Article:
Pet rabbits follow the same diet as rabbits who are bred for meat, fur and show purposes. Its diet should consist mainly of hay (70 percent), while the rest should be a healthy balance of pellets, leafy greens, fruits and vegetables. Be sure to research what kind of fruits, vegetables, and greens that are rabbit-friendly. Limit the amount of fruits that are high in sugar (apples, for instance, are a good fruit as it does not contain high levels of sugar). Make sure to stay clear of iceberg lettuce, as it contains too much water and too little fiber to count as a good meal. Also do not feed your rabbit yard clippings as grass is usually treated with fertilizer, insecticides, pesticides, and other chemicals that can harm your rabbit.
When it comes to allowing your Giant Chinchilla Rabbit to play, indoor rooms need to be rabbit-safe, which means it needs to be free of things that can hurt them (such as wires). In order for your rabbit to play safely outside, always be vigilant in case a predator approaches (such as a racoon) and make sure they do not eat anything that can hurt them.
Giant Chinchillas are not particularly susceptible to any specific hereditary disease, however there are many common problems that can occur if one does not take proper care of them. Cages should always be made of galvanized steel and should have a separate part where droppings will not get caught in their fur. This causes flystrike, an extremely painful condition that can result in death..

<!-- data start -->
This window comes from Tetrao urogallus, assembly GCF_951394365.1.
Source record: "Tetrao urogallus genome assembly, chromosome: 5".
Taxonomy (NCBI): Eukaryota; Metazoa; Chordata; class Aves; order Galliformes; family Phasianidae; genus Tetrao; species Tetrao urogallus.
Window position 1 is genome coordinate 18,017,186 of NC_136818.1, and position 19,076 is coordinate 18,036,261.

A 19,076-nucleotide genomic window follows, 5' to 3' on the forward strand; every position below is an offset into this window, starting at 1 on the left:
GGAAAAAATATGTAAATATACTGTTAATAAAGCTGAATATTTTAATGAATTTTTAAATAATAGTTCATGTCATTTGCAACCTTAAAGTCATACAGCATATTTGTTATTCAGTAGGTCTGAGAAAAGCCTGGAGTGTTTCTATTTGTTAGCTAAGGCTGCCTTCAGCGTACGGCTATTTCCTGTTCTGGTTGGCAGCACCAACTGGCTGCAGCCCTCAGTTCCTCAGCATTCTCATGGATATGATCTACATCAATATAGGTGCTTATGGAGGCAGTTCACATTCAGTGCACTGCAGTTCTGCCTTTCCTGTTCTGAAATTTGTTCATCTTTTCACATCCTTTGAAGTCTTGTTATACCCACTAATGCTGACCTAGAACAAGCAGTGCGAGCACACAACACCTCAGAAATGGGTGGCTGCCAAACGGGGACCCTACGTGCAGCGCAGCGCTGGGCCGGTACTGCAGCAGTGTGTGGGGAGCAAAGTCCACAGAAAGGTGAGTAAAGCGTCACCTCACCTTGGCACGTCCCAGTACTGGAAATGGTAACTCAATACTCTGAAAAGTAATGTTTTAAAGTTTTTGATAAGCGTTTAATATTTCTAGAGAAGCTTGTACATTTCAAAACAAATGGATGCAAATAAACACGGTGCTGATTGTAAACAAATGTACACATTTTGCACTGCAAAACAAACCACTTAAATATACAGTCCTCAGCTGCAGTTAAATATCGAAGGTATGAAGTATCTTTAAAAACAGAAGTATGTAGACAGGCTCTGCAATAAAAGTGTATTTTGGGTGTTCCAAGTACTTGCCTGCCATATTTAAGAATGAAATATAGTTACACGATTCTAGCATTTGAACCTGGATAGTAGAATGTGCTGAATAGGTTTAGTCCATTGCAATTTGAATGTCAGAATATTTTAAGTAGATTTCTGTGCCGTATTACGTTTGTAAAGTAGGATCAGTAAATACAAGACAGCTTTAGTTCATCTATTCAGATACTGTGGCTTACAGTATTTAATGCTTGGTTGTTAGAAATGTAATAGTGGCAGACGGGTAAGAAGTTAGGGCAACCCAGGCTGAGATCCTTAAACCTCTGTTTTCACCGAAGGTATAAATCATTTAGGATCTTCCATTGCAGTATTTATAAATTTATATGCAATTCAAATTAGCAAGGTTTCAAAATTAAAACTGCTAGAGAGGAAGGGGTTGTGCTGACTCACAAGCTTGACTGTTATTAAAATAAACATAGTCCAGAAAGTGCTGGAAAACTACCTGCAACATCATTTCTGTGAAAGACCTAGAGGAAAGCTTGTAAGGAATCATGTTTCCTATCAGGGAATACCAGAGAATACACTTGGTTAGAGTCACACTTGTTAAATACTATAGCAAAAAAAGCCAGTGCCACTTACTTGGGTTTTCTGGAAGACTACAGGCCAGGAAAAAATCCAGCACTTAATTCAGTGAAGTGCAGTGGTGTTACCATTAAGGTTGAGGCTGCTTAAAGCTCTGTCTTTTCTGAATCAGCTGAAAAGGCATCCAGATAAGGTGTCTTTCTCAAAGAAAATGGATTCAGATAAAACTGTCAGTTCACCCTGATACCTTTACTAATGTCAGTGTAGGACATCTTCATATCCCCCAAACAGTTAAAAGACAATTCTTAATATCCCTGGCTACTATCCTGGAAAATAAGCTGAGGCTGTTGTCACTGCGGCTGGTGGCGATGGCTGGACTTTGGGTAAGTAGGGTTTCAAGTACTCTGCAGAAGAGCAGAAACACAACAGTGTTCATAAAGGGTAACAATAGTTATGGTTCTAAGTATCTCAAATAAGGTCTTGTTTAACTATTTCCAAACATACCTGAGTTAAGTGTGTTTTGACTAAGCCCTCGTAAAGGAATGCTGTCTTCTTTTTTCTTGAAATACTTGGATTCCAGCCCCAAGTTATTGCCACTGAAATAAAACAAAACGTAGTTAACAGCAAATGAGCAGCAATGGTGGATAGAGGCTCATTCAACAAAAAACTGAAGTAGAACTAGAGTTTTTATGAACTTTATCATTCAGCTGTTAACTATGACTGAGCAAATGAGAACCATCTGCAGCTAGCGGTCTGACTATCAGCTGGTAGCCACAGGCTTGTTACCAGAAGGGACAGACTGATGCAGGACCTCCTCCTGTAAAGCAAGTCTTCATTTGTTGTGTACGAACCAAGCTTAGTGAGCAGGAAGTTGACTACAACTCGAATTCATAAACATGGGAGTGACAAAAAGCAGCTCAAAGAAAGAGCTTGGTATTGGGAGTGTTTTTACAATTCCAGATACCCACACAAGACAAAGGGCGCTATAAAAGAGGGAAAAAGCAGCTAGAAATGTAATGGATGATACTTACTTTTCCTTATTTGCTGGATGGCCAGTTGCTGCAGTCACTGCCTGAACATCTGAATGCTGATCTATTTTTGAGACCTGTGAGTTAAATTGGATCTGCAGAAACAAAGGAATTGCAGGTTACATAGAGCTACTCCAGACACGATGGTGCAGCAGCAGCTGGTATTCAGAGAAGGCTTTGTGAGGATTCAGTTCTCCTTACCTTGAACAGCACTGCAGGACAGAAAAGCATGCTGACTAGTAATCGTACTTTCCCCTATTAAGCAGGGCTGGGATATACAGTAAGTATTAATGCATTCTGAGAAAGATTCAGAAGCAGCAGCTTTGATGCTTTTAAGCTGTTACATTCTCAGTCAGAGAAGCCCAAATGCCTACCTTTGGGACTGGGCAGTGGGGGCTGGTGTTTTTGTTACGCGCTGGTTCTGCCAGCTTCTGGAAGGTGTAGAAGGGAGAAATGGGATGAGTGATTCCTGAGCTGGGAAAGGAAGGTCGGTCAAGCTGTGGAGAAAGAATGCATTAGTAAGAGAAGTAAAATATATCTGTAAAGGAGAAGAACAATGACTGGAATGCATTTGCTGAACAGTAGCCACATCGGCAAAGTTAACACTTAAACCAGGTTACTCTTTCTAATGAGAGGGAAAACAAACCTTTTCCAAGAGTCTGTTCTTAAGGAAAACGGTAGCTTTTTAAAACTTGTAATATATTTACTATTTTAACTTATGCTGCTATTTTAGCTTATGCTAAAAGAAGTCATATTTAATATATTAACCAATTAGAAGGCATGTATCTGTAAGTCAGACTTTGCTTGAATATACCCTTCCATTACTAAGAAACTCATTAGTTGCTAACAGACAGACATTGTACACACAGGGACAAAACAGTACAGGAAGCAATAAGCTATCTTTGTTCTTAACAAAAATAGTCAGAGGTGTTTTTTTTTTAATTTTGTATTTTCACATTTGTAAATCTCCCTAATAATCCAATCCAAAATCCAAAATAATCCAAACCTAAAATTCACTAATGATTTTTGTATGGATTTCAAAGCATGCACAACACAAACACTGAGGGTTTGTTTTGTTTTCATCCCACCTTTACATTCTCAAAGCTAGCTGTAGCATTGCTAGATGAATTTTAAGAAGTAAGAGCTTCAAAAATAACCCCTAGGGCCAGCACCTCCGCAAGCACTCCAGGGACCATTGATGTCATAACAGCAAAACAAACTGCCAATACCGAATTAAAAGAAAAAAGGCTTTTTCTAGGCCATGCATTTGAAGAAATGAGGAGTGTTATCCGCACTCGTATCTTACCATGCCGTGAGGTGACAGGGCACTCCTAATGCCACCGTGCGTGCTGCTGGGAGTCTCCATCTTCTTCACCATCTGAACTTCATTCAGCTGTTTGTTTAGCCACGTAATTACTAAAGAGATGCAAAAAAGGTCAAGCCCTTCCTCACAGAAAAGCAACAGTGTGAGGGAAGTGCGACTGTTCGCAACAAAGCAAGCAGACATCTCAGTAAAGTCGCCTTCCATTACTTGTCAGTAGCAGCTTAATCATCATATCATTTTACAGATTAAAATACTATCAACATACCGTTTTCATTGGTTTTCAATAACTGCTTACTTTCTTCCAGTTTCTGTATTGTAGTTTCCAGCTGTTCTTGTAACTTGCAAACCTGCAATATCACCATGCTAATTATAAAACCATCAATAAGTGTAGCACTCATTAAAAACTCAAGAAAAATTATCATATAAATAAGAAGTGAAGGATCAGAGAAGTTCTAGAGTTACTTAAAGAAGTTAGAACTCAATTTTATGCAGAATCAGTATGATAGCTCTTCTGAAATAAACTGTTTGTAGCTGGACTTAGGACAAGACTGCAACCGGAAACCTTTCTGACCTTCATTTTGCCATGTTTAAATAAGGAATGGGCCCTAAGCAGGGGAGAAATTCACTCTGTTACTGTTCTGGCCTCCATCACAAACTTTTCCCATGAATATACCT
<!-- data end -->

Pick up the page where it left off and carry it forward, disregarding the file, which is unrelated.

Be sure to check your rabbit’s ears for signs of ear mites and check your rabbit’s mouth at least once every other week to make sure their teeth are an appropriate size. A diet high in hay will make sure that its teeth are properly shaven down (hay does this naturally), but if you find your rabbit’s teeth are still growing out of control, a rabbit-safe block of wood it can chew on is sufficient to keep them at a reasonable length.
The American Chinchilla’s sweet nature and even temper makes it a wonderful pet for singles, couples and seniors.
The Giant Chinchilla Rabbit is known to be an easy-going pet who enjoys stretching out around in your home, contently just watching its human family go about their daily lives. The American Chinchilla’s overall sweet nature and even temper makes it a wonderful pet for singles, couples and seniors. As long as it is exposed to children when it is a kit, your rabbit will enjoy the presence of children.
While this breed is not overly excitable or energetic, it is wise to give your rabbit a few toys to play with whether they are inside or outside of their cage. Every rabbit is different and you’ll learn what your rabbit enjoys playing with by using the trial and error method.
When it comes to potty-training your rabbit, you may find it is significantly more difficult than training another pet such as a cat or dog. While more challenging, it is definitely not impossible to litter-train rabbits but they do require more patience and time than other animals. Many owners have found that placing several litter boxes around the house works best, as your rabbit won’t have to travel to the other side of your house to uses its bathroom.